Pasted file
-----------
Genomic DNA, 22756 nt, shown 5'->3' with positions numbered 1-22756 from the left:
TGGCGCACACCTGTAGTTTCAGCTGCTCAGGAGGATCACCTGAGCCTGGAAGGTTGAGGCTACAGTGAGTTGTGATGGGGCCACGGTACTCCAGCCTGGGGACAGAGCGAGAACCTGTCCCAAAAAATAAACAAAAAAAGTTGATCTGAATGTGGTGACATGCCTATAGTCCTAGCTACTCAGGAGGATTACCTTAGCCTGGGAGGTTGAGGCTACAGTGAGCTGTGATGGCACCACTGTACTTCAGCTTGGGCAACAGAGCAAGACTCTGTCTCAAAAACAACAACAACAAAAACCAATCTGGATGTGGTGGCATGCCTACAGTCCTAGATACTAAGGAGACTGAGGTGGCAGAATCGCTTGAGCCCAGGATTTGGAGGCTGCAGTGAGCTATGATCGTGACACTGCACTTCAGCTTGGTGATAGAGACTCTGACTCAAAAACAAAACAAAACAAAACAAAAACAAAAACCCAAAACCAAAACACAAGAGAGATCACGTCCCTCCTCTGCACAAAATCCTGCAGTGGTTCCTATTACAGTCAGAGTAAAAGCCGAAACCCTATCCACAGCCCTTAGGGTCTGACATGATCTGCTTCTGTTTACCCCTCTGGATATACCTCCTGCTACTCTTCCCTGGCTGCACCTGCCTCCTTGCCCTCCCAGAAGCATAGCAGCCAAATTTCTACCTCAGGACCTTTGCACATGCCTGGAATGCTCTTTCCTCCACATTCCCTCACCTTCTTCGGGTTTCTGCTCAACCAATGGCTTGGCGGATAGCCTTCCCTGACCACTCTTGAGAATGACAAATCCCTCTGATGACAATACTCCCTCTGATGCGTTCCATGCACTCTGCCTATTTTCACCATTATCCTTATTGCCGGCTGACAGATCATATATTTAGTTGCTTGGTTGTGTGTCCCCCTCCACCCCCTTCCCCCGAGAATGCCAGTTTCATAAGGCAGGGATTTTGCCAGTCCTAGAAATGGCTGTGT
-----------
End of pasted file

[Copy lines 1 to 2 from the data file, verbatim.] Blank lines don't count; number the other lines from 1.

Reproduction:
Genomic DNA, 22756 nt, shown 5'->3' with positions numbered 1-22756 from the left:
TGGCGCACACCTGTAGTTTCAGCTGCTCAGGAGGATCACCTGAGCCTGGAAGGTTGAGGCTACAGTGAGTTGTGATGGGGCCACGGTACTCCAGCCTGGGGACAGAGCGAGAACCTGTCCCAAAAAATAAACAAAAAAAGTTGATCTGAATGTGGTGACATGCCTATAGTCCTAGCTACTCAGGAGGATTACCTTAGCCTGGGAGGTTGAGGCTACAGTGAGCTGTGATGGCACCACTGTACTTCAGCTTGGGCAACAGAGCAAGACTCTGTCTCAAAAACAACAACAACAAAAACCAATCTGGATGTGGTGGCATGCCTACAGTCCTAGATACTAAGGAGACTGAGGTGGCAGAATCGCTTGAGCCCAGGATTTGGAGGCTGCAGTGAGCTATGATCGTGACACTGCACTTCAGCTTGGTGATAGAGACTCTGACTCAAAAACAAAACAAAACAAAACAAAAACAAAAACCCAAAACCAAAACACAAGAGAGATCACGTCCCTCCTCTGCACAAAATCCTGCAGTGGTTCCTATTACAGTCAGAGTAAAAGCCGAAACCCTATCCACAGCCCTTAGGGTCTGACATGATCTGCTTCTGTTTACCCCTCTGGATATACCTCCTGCTACTCTTCCCTGGCTGCACCTGCCTCCTTGCCCTCCCAGAAGCATAGCAGCCAAATTTCTACCTCAGGACCTTTGCACATGCCTGGAATGCTCTTTCCTCCACATTCCCTCACCTTCTTCGGGTTTCTGCTCAACCAATGGCTTGGCGGATAGCCTTCCCTGACCACTCTTGAGAATGACAAATCCCTCTGATGACAATACTCCCTCTGATGCGTTCCATGCACTCTGCCTATTTTCACCATTATCCTTATTGCCGGCTGACAGATCATATATTTAGTTGCTTGGTTGTGTGTCCCCCTCCACCCCCTTCCCCCGAGAATGCCAGTTTCATAAGGCAGGGATTTTGCCAGTCCTAGAAATGGCTGTGT